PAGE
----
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Weeks after the Shellshock vulnerability found in the Bourne-again-shell (Bash) was first publicized, the Unix shell code is being linked to a variety of emerging attacks, including an alleged attack against Yahoo Inc.
The originally reported Bash vulnerability, CVE-2014-6271, presented attackers with an easily exploitable flaw that could be triggered remotely by attaching additional malicious code to the end of a function being read by the Bash shell. The bug represented a major security issue for Linux-based systems, which featured Bash by default, and has since been used by attackers against a variety of targets.
New Bash security flaws found in NAS products, SSH key management
For instance, James T. Bennett and Josh Gomez, researchers with advanced threat-detection vendor FireEye Inc., said in a blog post last week that the Milpitas, Calif.-based company had spotted Bash exploits against Network Attached Storage (NAS) systems. The exploits allowed attackers full access to certain NAS systems, according to the FireEye researchers, who warned that key enterprises systems could be vulnerable; NAS is often used by corporations to house databases and store large quantities of files.
"We have evidence that attackers are actively exploiting the time-to-patch window and targeting embedded devices, specifically those made by [NAS vendor] QNAP, in order to append their SSH key to the authorized_keys file and install an ELF backdoor," said FireEye's Bennett and Gomez. "Based on the sheer number of devices [that] run an embedded Linux OS and the time-to-patch window, we feel the potential for wide-scale compromise of network-connected personal and business data storage systems is very high at this time."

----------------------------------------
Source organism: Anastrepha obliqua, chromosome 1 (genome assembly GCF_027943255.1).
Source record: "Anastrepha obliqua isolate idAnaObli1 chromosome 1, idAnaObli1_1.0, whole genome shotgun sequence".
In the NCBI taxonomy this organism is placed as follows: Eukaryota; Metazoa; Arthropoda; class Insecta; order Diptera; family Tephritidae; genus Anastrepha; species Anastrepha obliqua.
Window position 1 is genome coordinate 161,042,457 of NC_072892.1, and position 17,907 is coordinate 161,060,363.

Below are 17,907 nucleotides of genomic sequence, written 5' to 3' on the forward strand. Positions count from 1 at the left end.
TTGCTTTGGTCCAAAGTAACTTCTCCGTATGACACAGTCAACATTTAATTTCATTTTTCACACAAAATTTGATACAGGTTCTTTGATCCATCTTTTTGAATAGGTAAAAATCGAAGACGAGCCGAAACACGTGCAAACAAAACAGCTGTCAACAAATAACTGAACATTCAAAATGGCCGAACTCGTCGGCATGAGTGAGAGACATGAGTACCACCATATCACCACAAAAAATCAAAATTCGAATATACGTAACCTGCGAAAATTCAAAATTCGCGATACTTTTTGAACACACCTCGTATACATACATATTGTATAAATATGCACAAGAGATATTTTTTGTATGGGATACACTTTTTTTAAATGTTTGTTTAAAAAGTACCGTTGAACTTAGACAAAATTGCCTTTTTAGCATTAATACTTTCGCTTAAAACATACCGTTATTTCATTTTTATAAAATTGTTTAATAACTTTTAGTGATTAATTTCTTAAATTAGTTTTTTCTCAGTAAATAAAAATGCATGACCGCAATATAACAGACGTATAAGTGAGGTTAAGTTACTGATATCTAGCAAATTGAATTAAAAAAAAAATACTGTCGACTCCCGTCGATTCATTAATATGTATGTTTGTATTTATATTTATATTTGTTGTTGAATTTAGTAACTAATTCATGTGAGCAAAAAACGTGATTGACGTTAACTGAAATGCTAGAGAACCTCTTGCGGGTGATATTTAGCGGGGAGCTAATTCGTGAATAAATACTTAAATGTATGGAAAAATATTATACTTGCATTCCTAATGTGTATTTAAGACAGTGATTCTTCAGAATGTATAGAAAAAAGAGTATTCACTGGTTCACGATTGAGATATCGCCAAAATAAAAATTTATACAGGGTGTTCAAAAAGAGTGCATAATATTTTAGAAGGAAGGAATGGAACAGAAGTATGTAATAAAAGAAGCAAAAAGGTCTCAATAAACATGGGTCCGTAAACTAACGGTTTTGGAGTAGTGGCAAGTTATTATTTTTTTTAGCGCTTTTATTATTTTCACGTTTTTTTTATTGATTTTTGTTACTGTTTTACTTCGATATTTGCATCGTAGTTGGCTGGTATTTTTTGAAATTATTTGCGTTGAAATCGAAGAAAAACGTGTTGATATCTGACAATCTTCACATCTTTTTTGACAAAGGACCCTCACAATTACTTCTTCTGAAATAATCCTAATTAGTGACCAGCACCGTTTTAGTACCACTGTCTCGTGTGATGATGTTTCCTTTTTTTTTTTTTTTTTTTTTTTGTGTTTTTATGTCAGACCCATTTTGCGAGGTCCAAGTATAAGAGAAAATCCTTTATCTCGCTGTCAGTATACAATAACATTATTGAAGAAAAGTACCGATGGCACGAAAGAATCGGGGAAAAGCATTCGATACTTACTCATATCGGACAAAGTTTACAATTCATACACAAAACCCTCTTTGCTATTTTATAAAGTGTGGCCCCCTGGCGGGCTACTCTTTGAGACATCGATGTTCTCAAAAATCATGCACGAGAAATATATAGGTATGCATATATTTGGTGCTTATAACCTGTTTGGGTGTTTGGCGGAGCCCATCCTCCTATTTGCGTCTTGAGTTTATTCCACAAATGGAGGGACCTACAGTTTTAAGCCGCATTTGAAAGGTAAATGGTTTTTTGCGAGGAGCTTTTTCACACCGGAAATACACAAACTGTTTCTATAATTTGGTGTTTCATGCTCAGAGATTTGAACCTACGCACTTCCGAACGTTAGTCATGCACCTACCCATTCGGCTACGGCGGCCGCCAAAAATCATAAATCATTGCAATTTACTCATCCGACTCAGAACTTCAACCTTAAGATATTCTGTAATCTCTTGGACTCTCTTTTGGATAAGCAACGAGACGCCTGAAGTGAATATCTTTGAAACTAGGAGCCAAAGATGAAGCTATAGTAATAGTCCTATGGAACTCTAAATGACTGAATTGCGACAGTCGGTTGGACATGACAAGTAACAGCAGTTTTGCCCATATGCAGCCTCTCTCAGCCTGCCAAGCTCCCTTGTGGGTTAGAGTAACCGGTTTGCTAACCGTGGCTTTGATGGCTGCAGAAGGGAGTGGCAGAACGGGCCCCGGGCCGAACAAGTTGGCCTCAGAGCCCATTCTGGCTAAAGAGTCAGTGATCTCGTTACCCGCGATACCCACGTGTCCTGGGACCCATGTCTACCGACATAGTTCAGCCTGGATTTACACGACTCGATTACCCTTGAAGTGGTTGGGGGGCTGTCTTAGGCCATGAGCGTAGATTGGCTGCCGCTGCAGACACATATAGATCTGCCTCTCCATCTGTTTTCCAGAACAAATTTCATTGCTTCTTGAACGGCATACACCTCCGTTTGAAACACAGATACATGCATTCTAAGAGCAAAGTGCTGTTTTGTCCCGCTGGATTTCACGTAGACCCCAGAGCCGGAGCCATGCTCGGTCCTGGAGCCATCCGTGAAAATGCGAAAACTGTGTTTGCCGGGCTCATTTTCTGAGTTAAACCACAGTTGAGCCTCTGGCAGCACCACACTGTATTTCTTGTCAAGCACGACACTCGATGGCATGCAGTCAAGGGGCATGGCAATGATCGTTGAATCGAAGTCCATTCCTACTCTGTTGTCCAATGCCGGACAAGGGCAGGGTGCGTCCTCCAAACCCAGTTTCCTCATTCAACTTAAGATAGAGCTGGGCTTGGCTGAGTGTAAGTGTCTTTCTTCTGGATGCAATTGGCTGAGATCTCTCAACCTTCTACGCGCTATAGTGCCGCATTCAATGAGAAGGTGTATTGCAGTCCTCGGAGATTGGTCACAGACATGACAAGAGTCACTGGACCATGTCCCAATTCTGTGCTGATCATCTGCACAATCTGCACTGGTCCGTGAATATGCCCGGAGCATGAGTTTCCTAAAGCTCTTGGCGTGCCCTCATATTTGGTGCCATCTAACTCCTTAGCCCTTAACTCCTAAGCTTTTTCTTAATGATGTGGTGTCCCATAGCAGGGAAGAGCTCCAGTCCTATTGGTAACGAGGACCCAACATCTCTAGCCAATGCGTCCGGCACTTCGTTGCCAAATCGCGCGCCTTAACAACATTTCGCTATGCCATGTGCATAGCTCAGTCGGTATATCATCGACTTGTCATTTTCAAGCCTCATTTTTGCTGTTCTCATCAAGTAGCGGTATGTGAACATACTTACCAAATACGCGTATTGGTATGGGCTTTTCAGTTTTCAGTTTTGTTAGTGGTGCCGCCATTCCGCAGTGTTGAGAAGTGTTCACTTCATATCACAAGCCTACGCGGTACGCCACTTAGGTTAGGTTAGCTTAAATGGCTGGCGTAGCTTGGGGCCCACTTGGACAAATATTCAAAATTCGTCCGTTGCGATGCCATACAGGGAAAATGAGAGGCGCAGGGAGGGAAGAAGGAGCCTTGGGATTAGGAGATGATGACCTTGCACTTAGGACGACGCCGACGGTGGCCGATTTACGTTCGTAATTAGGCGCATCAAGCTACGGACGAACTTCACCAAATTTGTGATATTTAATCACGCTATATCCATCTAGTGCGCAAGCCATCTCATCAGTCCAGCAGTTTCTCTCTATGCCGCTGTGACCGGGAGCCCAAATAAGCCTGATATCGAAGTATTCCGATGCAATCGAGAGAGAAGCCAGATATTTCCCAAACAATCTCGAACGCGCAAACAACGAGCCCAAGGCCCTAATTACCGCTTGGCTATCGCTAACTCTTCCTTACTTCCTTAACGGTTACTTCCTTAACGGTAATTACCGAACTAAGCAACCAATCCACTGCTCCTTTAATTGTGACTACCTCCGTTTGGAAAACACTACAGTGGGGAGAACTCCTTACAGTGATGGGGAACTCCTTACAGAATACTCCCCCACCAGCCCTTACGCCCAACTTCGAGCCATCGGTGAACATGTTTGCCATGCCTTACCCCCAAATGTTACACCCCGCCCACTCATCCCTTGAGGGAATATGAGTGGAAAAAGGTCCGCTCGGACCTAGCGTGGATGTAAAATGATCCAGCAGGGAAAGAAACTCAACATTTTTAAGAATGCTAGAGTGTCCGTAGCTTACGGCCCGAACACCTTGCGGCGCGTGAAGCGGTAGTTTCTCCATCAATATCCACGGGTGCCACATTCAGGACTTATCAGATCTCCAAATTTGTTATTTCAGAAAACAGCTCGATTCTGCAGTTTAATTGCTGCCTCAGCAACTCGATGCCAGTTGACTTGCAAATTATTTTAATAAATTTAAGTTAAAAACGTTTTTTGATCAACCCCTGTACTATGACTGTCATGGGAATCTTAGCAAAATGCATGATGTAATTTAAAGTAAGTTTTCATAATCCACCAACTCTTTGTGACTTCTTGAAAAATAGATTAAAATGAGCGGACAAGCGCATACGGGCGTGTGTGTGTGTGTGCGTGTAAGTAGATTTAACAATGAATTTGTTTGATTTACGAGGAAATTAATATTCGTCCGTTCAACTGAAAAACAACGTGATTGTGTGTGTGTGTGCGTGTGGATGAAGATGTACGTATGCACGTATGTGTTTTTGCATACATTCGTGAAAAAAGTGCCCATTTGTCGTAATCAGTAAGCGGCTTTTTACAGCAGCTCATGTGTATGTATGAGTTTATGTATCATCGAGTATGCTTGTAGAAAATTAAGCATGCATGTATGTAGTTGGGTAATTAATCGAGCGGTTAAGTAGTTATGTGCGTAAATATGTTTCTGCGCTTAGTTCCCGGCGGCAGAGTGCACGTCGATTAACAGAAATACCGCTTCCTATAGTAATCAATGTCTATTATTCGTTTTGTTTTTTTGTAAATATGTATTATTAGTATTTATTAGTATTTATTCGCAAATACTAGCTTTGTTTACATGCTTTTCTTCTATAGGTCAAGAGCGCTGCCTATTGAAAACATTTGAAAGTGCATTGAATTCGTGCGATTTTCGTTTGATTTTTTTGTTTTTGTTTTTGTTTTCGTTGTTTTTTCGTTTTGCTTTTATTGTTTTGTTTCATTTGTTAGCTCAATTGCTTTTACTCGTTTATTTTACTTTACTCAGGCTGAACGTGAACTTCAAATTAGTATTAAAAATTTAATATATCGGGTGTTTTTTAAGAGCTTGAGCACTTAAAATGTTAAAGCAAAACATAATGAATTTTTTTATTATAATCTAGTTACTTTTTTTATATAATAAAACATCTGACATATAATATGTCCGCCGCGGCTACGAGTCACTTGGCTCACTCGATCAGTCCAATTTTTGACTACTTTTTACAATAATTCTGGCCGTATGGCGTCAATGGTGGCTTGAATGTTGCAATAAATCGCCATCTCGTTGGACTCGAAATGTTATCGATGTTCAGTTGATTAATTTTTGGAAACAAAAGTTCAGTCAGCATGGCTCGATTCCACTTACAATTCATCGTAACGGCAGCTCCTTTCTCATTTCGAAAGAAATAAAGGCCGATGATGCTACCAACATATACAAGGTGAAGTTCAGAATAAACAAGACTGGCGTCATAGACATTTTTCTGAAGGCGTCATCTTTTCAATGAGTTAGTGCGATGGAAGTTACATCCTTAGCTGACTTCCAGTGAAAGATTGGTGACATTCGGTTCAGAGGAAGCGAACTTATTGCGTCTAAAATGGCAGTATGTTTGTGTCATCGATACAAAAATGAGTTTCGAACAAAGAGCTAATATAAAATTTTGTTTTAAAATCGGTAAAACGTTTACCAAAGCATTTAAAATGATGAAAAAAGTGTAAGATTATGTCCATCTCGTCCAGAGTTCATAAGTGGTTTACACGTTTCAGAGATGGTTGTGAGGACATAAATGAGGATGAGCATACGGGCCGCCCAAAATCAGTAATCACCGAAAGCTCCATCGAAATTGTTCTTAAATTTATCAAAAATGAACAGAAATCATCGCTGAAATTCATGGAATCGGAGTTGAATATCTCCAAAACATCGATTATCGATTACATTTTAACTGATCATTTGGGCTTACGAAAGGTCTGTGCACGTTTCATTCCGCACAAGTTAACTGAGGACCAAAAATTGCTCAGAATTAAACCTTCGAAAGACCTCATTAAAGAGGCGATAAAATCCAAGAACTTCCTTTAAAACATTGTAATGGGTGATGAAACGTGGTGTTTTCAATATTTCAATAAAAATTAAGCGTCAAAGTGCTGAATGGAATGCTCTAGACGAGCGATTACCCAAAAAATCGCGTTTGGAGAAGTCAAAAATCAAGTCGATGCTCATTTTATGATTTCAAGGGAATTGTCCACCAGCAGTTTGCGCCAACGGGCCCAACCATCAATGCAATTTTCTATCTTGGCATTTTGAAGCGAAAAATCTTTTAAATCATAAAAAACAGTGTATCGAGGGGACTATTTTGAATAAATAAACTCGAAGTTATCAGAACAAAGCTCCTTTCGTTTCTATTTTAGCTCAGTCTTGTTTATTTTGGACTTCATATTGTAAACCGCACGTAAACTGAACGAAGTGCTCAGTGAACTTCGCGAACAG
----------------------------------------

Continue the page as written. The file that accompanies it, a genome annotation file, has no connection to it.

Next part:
Tatu Ylönen, chief innovation officer for Helsinki-based SSH Communications Security Corp., noted in a press statement Shellshock can indeed be used by malicious actors to inject a Secure Shell (SSH) key, providing them the ability to remain unnoticed for years if such keys aren't managed.
"This emphasizes the importance of properly scanning and managing SSH keys," said Ylönen. "It is not enough to just discover the keys -- they must be also compared and audited against approved keys."
New vulnerabilities may render Bash patches ineffective
As enterprises race to apply vendor-supplied patches before attackers can exploit Bash security flaws, new research suggests many patching efforts to date will prove ineffective, likely leaving IT security teams to deal with another round of software updates.
In a blog post last week, Michal Zalewski, a security researcher with Google Inc. and renowned bug hunter, revealed two more unique Bash vulnerabilities. CVE-2014-6277 and CVE-2014-6278 are both based on research into the original Shellshock flaw.
Zalewski said that CVE-2014-6277 is perhaps the less interesting of the two findings because it requires a "degree of finesse" to exploit it when compared to the original bug, but the memory-corruption flaw could still allow remote code execution if exploited.
CVE-2014-6278, however, can be exploited largely in the same manner as the original Shellshock vulnerability, namely via weaknesses in the way Bash handles environment variables by adding code to a function. The problem with Bash, noted Zalewski, is that its internal parser continues to parse code past the end of a function definition.